Suffering a blighted ovum is really just like having any other miscarriage in terms of the devastation that it can have on someone. Although they can be diagnosed at different terms – some are found early at 5 weeks or so but others can go on until a much later diagnosis if no symptoms such as spotting and cramping are experienced – it is still a loss to the person involved.
Because of this there is no easy way to comfort someone going through this kind of loss. However, just keeping in touch with them, checking if they are as OK as can be, and seeing if you can do anything to help will be appreciated. In lots of cases the woman might be in a state of limbo between the first possible diagnosis and the confirmation of the blighted ovum. At this point it can be quite difficult as there are many web pages devoted to the misdiagnosis of a blighted ovum, which in the vast majority of cases is just not the case. However, the woman will likely want to hold out some hope for a better outcome than is likely and it is up to you as a friend to support the woman (but maybe not to encourage this hope to much only to be dashed later).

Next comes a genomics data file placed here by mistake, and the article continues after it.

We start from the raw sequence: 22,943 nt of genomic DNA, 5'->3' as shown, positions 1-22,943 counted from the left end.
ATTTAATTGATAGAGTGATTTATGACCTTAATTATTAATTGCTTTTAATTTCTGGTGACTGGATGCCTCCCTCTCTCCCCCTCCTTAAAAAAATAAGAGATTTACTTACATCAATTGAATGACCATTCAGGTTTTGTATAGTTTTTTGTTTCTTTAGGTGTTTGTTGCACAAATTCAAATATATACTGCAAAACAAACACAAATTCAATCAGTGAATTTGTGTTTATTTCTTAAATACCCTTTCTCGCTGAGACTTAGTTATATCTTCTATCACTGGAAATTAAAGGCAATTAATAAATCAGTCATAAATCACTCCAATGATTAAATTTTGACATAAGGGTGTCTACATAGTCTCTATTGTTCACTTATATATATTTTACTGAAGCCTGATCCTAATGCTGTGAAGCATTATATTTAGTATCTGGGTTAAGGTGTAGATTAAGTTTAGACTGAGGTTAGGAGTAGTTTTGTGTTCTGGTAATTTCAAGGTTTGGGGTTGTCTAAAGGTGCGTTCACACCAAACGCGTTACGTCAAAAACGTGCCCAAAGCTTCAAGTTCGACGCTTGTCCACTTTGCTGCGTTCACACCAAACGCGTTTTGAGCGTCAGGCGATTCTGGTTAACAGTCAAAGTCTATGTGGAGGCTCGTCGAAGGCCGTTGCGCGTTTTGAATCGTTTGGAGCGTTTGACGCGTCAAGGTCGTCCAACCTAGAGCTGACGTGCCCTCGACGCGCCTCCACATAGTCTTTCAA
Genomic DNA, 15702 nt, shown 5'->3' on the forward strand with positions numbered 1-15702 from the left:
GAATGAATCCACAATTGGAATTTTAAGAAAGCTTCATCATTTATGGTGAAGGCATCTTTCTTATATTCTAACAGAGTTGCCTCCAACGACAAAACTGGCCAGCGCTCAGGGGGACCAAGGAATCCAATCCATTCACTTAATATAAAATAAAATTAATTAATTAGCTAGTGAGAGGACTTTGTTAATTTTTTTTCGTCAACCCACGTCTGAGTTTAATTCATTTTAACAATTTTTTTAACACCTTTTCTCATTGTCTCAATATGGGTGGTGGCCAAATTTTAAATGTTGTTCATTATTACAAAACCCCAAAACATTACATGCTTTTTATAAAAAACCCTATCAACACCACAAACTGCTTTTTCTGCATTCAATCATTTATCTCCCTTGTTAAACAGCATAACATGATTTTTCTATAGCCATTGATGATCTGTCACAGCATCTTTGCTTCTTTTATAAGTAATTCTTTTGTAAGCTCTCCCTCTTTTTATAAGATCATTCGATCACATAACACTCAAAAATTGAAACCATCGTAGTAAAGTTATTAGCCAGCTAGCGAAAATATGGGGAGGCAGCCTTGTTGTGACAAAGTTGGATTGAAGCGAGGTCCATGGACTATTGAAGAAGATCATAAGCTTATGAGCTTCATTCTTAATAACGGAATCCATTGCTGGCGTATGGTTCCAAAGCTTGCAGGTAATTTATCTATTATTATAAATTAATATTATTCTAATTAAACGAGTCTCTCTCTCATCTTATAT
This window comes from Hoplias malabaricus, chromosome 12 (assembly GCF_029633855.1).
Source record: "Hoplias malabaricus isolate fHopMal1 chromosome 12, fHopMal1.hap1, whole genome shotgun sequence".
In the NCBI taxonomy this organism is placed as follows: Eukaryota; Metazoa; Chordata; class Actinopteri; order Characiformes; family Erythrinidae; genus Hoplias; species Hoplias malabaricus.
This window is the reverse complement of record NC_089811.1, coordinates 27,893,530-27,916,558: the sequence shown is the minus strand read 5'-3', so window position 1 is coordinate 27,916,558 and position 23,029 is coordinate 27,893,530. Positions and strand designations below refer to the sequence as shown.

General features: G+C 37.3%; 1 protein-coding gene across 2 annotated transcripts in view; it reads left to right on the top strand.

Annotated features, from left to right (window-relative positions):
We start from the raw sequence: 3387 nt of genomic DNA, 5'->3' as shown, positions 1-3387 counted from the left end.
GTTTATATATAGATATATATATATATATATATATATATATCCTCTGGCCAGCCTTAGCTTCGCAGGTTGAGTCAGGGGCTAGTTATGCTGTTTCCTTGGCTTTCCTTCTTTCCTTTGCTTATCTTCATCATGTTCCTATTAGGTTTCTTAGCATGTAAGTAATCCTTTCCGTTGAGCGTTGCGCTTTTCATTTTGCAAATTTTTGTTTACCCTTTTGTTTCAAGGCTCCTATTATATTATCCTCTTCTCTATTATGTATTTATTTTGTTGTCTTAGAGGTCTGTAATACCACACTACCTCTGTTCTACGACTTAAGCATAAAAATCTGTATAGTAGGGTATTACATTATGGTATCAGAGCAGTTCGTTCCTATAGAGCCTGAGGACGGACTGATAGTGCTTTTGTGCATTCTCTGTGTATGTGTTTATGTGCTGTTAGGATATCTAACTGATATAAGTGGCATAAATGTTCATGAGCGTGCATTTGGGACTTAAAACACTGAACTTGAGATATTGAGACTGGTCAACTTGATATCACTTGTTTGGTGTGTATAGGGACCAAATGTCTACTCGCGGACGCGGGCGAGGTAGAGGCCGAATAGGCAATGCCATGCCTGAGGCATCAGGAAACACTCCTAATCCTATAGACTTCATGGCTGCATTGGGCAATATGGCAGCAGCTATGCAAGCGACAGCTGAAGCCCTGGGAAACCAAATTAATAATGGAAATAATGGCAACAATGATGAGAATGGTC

So, be supportive, tell then you are sorry for their loss and check if they are OK. See if they need a shoulder to cry on or someone to chat to and take it from there.